Newly-minted presidential candidate Sen. Ted Cruz (R-TX) admitted that he would grudgingly sign up for health care coverage through the Affordable Care Act on Tuesday, just one day after announcing that he intends to repeal “every word of Obamacare” if elected president.
Cruz framed the decision as one of inevitability. After all, a provision of the law requires members of Congress and some of their staff to purchase coverage through the law’s marketplace in DC and since his wife and current coverage provider is giving up her employer-sponsored plan to work on his presidential campaign, the family needed to enroll in a new policy.
“We’ll be getting new health insurance and we’ll presumably do it through my job with the Senate, and so we’ll be on the federal exchange with millions of others on the federal exchange,” Cruz told CNN’s Dana Bash, adding that he would not accept the health care law’s subsidy.
“I believe we should follow the text of every law, even laws I disagree with,” Cruz said. “It’s one of the real differences — if you look at President Obama and the lawlessness, if he disagrees with a law he simply refuses to follow it or claims the authority to unilaterally change.”
Cruz should consider the law more closely.
The Affordable Care Act does not compel members of Congress to enroll in DC’s health care exchange; it simply cuts off the government contribution to their insurance plans if they buy their policies elsewhere. “The final rule extends a Government contribution towards health benefits plans for Members of Congress and designated congressional staff so long as the health benefits plans are purchased via the appropriate SHOP as determined by the Director,” a summary of the final rule says. “Nothing in the final rule or the law prevents a Member of Congress or designated congressional staff from declining a Government contribution for him or herself by choosing a different option for their health insurance coverage.”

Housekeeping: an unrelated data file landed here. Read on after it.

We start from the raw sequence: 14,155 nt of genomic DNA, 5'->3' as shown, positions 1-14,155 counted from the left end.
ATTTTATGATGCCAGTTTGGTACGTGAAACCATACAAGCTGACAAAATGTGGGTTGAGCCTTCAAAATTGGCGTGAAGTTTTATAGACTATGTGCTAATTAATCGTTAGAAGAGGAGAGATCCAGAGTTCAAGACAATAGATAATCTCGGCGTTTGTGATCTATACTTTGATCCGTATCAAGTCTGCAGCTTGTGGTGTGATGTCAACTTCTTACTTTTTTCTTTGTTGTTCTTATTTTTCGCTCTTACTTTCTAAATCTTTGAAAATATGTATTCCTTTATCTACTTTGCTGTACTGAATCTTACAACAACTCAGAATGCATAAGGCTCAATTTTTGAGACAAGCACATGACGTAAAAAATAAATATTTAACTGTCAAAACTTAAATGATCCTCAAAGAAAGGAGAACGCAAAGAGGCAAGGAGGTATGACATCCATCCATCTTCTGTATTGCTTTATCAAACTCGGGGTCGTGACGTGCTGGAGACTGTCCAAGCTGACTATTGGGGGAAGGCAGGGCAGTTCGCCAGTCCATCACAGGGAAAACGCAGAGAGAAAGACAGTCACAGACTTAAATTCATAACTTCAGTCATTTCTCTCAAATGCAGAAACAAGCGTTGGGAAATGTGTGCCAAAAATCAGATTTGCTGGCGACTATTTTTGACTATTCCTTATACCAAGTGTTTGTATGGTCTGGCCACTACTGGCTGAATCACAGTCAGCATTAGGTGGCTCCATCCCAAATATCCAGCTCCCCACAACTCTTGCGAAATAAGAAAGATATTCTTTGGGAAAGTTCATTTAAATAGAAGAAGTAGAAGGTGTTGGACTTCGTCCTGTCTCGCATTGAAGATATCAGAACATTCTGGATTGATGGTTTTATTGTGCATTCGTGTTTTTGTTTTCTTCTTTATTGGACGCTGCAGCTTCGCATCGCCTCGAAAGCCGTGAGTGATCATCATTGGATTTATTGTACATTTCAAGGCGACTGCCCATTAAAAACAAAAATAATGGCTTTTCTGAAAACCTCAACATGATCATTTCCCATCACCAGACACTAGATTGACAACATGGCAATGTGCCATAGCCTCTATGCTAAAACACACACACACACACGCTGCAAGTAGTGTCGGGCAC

In other words, Cruz “could purchase coverage in the outside market but would get no subsidy from the FEHBP program,” Tim Jost clarified for ThinkProgress, referring to the acronym for the federal health care program. “It seems like the primary other option he would have is to take advantage of COBRA through his wife, though he’d be forgoing the employer contribution. He could also buy non-group coverage,” Larry Levitt, Senior Vice President at the Kaiser Family Foundation, said. Cruz could also potentially purchased insurance through his presidential campaign’s presumptive health care insurance. In those instances, however, he would have had to give up his employer’s contribution and likely pay more for insurance than he is now being charged under Obamacare.
Despite initially telling CNN’s Dana Bash that Cruz didn’t pursue other alternatives because “Obamacare has wiped out the individual market, leaving Cruz with few options,” his staff is now explaining to reporters that Cruz might skip the DC exchange and sign up for coverage in Texas, through that state’s federal exchange. “As it happens, Cruz appears likely to forego the 75 percent employer contribution he could get as a member of Congress and instead access Obamacare from Texas, which doesn’t have a state exchange,” The Daily Caller reports, adding, “That means Cruz would use HealthCare.gov to get health insurance, at the same time the Supreme Court is considering ruling taxpayer [subsidies] for federal exchange customers illegal.”